February 15, 2020
In this newsletter . . .
Myth: The way to burn off fat is with long, daily workouts.
Myth-Busting Fact: Putting overweight people through torturous workouts will certainly burn calories. But regardless of workout intensity and/or duration, the only way to lose weight and body-fat is to consume fewer calories than your body needs to maintain its present state. A combination of cardio and resistance exercise is certainly important. But a proper diet is number one. See Ab Exercise and a Trim Waistline.
Myth: For both fitness and body-fat reduction, the rule is: No pain, no gain.
Myth-Busting Fact: Mild muscle soreness is common when starting an exercise program. But actual pain, especially in a joint, means you are doing something wrong,
such as using improper exercise form; or, maybe, there is an underlying problem that should be checked by a doctor. As a senior, improvement comes from pushing yourself gradually — not beating yourself up.
Myth: No matter what you do, as you get older you lose muscle and gain fat.
Myth-Busting Fact: Yes, gradual muscle loss is inevitable as the years pass. Yet even in old age you can minimize strength and muscle loss and sometimes even increase lean body mass (muscle) through resistance exercise and a good diet. Do not overeat and you won't get fat.
Myth: Strength training makes women “bulky.”
Myth-Busting Fact: Not unless you’re talking about female pro-bodybuilders doing lots of heavy lifting, specialized eating and, often, taking steroids. The truth is weight training is the
most affective way to tone and strengthen muscle, but most women lack the testosterone levels to build huge, bulky muscles.
Myth: For maximum fat burning, early morning workouts are best.
Myth-Busting Fact: There may be some advantage in losing more fat by working out before your first meal of the day, as your body must tap into more of its reserves. But this is fine-tuning (and controversial). If it is convenient and you have the energy at that hour, try it. Overall, though, the best time to work out is a time when you can most consistently fit exercise into your day.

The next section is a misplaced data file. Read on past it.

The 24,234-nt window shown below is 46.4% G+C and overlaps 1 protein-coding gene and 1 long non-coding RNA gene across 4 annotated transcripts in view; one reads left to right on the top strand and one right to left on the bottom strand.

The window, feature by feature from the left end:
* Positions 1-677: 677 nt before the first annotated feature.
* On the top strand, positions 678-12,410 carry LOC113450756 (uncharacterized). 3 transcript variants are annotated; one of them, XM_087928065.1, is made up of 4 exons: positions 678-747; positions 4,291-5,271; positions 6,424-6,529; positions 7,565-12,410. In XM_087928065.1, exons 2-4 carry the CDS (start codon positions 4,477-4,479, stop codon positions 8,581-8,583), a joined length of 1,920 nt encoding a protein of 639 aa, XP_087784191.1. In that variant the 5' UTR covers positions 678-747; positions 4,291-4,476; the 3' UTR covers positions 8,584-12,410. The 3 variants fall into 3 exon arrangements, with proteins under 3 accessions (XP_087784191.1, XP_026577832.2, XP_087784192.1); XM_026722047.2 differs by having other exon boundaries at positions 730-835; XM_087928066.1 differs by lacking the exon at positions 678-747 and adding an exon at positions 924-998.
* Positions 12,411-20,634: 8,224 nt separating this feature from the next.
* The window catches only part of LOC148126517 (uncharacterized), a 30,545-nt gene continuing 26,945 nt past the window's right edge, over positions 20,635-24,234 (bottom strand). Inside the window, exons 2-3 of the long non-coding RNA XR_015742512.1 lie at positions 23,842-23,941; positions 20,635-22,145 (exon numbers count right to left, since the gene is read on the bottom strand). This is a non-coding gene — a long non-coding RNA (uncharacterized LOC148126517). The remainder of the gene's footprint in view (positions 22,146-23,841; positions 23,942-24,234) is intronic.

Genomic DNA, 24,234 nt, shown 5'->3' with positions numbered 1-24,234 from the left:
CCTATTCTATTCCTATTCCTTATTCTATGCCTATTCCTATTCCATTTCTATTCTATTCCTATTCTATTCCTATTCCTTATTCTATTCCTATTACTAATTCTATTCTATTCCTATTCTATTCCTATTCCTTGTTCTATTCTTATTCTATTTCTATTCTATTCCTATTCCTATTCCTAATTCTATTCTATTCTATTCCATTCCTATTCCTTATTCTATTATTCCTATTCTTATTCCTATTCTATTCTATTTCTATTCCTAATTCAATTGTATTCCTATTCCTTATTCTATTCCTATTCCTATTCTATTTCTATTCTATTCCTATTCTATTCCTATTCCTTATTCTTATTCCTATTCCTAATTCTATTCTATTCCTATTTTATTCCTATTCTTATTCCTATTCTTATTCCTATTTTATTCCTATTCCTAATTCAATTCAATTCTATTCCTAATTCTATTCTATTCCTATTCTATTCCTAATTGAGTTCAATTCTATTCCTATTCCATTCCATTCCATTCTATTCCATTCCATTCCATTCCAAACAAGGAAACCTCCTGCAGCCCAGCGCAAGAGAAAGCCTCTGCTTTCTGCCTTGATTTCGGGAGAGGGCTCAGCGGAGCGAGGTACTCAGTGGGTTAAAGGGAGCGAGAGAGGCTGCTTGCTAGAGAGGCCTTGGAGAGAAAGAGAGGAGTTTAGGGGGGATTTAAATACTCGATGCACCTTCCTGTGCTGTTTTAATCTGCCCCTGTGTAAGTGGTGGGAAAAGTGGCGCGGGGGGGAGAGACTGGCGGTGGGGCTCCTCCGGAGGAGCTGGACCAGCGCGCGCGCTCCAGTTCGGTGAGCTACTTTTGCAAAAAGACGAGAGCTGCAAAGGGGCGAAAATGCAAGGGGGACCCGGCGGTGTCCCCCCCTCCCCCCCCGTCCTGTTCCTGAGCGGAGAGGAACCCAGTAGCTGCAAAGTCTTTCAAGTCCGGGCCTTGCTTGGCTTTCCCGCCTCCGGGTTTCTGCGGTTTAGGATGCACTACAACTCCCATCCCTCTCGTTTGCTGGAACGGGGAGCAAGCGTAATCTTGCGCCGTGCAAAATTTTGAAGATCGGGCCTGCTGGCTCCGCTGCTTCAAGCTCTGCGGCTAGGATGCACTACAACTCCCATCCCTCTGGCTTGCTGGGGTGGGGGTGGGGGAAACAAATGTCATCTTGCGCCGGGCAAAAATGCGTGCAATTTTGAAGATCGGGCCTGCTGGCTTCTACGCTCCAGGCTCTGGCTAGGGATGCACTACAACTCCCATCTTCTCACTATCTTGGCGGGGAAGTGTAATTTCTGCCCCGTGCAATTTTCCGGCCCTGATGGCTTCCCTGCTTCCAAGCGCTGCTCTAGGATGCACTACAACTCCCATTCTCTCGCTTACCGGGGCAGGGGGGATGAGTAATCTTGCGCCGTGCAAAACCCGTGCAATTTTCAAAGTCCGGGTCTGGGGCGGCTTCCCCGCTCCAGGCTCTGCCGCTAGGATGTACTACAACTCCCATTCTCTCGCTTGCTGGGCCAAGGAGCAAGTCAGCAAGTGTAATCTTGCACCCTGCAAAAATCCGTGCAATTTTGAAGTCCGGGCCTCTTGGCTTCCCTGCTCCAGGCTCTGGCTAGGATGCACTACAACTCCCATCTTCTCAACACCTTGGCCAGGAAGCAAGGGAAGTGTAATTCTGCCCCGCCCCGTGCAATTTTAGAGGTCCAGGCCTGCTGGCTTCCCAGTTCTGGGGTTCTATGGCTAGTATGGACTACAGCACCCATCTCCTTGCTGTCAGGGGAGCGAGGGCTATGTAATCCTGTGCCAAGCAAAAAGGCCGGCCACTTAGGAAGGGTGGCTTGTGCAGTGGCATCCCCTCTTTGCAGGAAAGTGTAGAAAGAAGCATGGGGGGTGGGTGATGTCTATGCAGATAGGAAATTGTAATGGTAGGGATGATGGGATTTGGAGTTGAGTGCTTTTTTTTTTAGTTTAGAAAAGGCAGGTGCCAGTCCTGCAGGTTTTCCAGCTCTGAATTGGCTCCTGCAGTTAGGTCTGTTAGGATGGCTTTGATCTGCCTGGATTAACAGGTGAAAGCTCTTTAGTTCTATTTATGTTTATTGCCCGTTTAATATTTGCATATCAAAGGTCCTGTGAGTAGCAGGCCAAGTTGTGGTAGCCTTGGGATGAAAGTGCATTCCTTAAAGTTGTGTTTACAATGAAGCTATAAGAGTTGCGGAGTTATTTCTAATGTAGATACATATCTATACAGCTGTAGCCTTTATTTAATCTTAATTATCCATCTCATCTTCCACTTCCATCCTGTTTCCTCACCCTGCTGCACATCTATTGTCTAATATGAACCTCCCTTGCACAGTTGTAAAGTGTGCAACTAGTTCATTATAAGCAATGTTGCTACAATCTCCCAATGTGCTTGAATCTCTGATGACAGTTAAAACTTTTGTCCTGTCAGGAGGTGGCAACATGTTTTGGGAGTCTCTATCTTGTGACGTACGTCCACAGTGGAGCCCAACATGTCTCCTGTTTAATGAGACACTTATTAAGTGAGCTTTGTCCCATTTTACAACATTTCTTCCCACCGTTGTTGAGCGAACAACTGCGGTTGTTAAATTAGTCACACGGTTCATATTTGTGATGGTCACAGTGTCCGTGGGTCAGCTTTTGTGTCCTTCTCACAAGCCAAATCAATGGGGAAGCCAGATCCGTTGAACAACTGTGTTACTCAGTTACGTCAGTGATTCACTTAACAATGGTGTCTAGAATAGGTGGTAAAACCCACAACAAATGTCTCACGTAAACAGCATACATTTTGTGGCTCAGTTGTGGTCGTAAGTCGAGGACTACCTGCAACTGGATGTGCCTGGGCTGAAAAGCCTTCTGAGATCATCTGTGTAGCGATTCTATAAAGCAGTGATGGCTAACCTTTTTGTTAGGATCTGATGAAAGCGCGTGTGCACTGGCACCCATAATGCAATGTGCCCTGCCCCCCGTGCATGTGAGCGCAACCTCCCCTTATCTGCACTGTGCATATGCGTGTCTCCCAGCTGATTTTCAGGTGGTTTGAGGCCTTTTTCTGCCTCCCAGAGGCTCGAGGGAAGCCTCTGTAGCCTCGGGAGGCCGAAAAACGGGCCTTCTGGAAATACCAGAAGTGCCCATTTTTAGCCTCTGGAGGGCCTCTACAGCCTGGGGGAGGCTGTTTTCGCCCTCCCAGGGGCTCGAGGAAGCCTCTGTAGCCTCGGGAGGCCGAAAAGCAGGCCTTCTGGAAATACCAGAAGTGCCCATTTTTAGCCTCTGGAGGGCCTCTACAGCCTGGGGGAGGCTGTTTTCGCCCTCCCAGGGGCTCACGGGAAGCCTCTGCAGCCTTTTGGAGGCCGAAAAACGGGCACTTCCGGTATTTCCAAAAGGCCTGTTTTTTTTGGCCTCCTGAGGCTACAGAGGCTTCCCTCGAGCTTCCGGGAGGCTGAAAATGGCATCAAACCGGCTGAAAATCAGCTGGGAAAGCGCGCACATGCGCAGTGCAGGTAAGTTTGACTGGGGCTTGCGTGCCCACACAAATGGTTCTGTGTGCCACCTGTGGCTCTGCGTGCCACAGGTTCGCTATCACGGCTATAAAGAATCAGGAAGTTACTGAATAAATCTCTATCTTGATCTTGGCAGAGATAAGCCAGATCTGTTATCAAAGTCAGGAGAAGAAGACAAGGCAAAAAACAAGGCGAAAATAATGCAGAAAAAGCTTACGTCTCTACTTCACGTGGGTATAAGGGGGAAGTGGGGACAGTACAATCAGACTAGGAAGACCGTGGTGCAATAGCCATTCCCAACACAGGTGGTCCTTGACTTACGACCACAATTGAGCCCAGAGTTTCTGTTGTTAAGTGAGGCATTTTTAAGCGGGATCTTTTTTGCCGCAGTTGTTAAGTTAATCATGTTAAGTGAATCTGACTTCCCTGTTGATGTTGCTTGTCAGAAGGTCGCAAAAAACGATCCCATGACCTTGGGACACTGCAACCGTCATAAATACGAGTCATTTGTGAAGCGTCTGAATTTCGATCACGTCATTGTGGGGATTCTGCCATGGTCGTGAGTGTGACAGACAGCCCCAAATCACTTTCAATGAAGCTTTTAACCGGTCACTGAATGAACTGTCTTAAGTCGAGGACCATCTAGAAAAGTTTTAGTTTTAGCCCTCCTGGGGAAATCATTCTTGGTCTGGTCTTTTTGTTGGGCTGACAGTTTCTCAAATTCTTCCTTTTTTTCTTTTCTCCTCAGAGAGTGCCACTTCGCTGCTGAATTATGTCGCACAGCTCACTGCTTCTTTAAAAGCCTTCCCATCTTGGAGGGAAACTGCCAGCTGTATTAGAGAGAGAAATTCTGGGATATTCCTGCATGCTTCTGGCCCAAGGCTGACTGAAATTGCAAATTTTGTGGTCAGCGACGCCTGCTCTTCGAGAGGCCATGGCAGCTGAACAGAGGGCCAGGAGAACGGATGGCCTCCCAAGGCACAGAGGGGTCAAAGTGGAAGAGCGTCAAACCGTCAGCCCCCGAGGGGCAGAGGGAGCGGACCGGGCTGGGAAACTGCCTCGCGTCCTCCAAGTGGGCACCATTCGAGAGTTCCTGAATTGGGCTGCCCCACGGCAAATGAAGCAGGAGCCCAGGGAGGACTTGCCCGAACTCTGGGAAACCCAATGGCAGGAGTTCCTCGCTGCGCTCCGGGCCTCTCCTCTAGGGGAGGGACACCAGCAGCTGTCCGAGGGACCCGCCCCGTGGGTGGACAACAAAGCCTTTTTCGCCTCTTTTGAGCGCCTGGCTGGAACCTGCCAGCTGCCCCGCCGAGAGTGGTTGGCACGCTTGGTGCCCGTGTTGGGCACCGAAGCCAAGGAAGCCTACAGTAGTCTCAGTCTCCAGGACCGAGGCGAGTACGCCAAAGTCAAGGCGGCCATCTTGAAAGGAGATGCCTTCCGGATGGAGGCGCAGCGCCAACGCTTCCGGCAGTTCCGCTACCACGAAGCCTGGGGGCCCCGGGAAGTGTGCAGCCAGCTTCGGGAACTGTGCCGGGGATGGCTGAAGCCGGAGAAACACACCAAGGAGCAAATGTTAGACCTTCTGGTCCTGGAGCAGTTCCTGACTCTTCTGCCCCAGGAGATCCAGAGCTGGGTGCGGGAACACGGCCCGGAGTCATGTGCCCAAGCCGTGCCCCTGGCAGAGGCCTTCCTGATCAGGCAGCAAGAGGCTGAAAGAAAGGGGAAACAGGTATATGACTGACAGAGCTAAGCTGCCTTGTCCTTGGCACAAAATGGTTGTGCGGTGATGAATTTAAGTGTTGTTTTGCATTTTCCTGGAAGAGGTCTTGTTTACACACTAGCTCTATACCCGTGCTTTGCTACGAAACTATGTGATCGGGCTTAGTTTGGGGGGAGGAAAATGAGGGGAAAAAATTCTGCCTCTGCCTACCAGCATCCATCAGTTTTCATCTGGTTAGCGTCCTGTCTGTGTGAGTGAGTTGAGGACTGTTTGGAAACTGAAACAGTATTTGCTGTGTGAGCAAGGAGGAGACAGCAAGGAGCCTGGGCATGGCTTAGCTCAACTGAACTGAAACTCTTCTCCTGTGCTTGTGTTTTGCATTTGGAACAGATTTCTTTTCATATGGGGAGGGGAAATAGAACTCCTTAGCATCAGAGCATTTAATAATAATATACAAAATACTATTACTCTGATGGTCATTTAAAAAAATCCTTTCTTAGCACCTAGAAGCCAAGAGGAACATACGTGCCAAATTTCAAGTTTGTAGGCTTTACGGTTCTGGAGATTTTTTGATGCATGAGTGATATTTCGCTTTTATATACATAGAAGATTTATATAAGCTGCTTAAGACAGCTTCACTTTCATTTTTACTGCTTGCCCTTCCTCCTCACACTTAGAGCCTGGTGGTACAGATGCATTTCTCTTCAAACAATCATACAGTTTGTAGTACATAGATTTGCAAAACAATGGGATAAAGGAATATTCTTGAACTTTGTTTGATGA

Myth: If you stop exercising your muscle turns to fat.
Myth-Busting Fact: Muscle and fat are two different things, so that’s impossible. However, muscle does shrink when it is not used. If you stop exercising, but continue eating as much as before, you will get fat because you are not burning as many calories. But muscle cannot transform itself into fat.
Myth: The more
out of shape you are, the longer it will take to see results from an exercise program.
Myth-Busting Fact: Actually, the less fit you are the greater the relative improvement will be, especially in the first few weeks or months of an exercise program when, percentage-wise, the greatest gains are made.
Myth: Heavy people have a harder time burning calories when they exercise.
Myth-Busting Fact: The more you weigh the more calories per minute you’re guaranteed to burn when you’re doing weight-bearing exercises. It’s a simple law of physics. You’re doing more work because you’re moving a greater mass.
Myth: If you cut fat out of your diet you will lose weight.
Myth-Busting Fact: Reducing the total number of calories consumed daily is the key to weight loss. And cutting back on animal fats is a healthy thing to do. But certain other fats are essential to good health. Read food labels. Many low-fat or nonfat products are loaded with calories from
various forms of sugar. No one needs processed sugar. See Practical Nutrition.
Myth: If you’re thin you are healthy.
Myth-Busting Fact: Not necessarily. Sedentary thin people have a higher mortality rate than physically active but overweight people. Of course, fit people with healthy body-fat percentages are by far the healthiest of all.
Senior Exercise Central
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The Gray Iron Fitness Newsletter is a free publication sent twice monthly to subscribers. The purpose is to provide honest and realistic fitness information for people age 50 and above.
I have never been paid or received compensation of any kind to write a positive review or endorse a product. If I say that I personally use a product or service, it is because I find value in it and have paid for it with my own money.
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The newsletter and web site provide information to help users establish and maintain a fitness lifestyle. But fitness information is not the same as fitness advice, which is the application of exercise and dietary practices to an individual's specific circumstances. Therefore, always consult with your physician for assurance that fitness information, and
your interpretation of it, is appropriate for you.
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The Gray Iron Fitness Newsletter